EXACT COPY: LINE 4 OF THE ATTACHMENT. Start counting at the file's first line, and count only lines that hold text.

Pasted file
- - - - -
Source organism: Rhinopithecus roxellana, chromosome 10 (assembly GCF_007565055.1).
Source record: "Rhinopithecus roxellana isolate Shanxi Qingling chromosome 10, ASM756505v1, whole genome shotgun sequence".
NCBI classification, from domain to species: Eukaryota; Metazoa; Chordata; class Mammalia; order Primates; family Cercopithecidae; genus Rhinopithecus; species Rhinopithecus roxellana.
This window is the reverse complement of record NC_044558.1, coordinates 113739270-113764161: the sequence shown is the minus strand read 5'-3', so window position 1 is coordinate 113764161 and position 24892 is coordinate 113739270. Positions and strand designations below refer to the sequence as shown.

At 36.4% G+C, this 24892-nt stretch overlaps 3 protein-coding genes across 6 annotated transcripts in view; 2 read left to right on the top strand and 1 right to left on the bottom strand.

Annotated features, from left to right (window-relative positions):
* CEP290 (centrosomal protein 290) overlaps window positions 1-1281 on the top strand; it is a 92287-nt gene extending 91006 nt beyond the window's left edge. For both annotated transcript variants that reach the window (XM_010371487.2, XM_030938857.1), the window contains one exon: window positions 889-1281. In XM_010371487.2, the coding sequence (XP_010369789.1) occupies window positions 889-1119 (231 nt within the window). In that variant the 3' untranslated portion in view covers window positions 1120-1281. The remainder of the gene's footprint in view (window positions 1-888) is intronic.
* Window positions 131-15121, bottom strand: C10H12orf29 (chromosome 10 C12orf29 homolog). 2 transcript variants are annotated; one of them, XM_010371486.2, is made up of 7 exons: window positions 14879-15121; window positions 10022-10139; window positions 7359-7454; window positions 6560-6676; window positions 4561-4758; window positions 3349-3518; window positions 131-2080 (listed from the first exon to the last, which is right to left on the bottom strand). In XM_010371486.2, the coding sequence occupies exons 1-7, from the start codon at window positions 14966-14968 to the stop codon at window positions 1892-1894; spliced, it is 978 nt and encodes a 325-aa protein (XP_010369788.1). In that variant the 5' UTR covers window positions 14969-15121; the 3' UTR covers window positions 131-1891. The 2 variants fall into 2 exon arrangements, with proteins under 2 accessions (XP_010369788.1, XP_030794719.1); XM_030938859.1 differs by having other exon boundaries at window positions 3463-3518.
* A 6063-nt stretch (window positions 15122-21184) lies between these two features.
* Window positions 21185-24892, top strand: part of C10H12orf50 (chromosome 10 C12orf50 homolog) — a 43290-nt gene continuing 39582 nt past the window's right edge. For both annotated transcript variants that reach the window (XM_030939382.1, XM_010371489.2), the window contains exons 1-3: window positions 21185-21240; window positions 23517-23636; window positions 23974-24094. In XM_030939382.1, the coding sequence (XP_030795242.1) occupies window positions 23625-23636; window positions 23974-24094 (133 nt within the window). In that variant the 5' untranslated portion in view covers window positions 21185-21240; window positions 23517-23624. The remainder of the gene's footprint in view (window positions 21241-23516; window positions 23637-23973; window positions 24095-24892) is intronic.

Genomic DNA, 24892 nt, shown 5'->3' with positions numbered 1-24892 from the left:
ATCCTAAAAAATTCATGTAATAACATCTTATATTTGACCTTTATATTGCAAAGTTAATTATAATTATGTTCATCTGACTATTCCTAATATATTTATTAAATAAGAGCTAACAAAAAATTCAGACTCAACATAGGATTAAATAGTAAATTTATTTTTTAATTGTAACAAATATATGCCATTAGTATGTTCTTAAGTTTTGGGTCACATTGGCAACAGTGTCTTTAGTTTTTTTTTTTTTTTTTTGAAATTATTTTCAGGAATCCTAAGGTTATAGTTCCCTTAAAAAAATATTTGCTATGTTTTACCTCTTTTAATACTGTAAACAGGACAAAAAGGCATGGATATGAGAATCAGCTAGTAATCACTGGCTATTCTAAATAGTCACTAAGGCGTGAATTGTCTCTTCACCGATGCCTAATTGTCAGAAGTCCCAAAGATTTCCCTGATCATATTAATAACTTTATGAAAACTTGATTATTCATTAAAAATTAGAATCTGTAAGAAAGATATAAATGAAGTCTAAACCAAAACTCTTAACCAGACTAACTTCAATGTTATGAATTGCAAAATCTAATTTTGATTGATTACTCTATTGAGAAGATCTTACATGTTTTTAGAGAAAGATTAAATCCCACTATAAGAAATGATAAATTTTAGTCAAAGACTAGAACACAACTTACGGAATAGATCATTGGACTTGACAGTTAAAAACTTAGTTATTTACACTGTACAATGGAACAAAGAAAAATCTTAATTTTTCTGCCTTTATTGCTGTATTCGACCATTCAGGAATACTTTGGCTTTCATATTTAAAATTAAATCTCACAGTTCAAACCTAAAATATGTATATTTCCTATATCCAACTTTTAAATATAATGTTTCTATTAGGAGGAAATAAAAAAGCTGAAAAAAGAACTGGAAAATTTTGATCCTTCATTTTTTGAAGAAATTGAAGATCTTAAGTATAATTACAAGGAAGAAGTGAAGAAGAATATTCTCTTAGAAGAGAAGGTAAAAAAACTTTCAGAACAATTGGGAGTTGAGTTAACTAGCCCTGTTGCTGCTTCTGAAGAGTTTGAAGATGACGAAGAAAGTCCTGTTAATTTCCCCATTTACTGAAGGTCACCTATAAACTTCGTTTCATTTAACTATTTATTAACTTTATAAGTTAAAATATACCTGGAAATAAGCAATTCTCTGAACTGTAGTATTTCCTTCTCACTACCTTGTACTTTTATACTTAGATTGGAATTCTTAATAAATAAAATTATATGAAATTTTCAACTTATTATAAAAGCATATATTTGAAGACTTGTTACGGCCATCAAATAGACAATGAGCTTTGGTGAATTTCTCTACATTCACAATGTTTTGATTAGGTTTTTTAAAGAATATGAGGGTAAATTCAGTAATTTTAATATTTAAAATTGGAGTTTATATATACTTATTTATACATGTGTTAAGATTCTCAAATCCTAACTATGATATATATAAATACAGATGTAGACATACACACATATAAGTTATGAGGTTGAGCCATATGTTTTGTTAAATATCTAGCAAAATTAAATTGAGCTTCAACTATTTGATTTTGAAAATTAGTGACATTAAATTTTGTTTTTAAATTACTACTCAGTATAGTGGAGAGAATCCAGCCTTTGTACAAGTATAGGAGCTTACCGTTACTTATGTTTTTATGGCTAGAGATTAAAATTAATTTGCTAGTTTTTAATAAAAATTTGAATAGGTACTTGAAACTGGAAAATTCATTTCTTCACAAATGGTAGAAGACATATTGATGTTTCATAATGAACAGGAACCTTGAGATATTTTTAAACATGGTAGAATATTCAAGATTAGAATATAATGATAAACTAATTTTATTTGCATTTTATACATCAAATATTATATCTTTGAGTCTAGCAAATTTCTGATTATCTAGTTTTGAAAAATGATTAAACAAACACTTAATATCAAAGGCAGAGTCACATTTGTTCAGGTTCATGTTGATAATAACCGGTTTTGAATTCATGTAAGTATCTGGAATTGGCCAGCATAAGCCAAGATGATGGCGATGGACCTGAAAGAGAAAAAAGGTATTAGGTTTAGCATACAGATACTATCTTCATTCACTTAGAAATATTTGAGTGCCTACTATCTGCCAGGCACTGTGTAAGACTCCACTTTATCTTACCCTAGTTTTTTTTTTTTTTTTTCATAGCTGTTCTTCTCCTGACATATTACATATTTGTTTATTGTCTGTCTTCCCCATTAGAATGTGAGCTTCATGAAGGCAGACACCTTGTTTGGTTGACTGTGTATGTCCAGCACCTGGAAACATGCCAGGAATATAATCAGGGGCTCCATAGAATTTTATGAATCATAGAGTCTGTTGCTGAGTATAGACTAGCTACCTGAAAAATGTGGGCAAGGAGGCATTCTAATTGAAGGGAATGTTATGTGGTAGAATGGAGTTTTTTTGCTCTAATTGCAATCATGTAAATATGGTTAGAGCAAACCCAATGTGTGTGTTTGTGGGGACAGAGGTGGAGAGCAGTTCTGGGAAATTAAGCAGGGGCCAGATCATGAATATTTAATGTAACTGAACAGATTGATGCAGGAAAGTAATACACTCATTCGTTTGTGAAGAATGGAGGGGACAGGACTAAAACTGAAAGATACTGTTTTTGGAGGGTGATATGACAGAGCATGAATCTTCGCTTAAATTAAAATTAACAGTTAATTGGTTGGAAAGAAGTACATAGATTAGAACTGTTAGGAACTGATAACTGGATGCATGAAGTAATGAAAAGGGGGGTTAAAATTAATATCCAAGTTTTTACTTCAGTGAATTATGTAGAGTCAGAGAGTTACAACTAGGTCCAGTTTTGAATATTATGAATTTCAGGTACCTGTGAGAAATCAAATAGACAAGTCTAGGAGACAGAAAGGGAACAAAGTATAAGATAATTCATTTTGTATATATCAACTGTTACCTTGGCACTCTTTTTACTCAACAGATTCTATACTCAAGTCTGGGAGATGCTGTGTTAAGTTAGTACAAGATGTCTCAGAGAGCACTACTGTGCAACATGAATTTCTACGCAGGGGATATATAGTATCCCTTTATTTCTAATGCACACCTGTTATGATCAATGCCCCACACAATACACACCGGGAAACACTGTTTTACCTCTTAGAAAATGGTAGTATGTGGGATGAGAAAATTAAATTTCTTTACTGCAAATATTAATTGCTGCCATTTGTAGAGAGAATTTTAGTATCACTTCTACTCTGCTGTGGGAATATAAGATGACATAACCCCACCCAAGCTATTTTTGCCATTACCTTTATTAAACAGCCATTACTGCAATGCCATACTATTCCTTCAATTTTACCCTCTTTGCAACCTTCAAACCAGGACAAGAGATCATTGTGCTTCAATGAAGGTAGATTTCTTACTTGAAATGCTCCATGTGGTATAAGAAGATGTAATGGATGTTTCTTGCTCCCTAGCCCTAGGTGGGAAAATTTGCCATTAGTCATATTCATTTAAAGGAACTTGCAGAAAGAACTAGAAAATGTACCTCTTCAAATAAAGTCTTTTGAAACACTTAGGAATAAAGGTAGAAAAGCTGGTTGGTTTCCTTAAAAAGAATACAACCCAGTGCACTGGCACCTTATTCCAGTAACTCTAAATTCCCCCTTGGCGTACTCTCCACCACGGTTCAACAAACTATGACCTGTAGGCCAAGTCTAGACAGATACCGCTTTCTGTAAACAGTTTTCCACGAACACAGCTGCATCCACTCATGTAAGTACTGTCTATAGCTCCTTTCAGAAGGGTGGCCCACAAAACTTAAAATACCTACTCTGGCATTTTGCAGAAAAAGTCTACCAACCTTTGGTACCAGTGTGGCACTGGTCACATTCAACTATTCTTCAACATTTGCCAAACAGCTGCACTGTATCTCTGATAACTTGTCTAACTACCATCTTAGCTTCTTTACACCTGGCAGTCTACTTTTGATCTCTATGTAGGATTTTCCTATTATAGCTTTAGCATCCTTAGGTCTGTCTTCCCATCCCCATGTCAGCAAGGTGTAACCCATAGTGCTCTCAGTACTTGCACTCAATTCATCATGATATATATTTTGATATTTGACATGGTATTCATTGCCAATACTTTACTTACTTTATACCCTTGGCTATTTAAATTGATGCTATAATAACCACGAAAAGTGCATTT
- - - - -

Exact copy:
This window is the reverse complement of record NC_044558.1, coordinates 113739270-113764161: the sequence shown is the minus strand read 5'-3', so window position 1 is coordinate 113764161 and position 24892 is coordinate 113739270. Positions and strand designations below refer to the sequence as shown.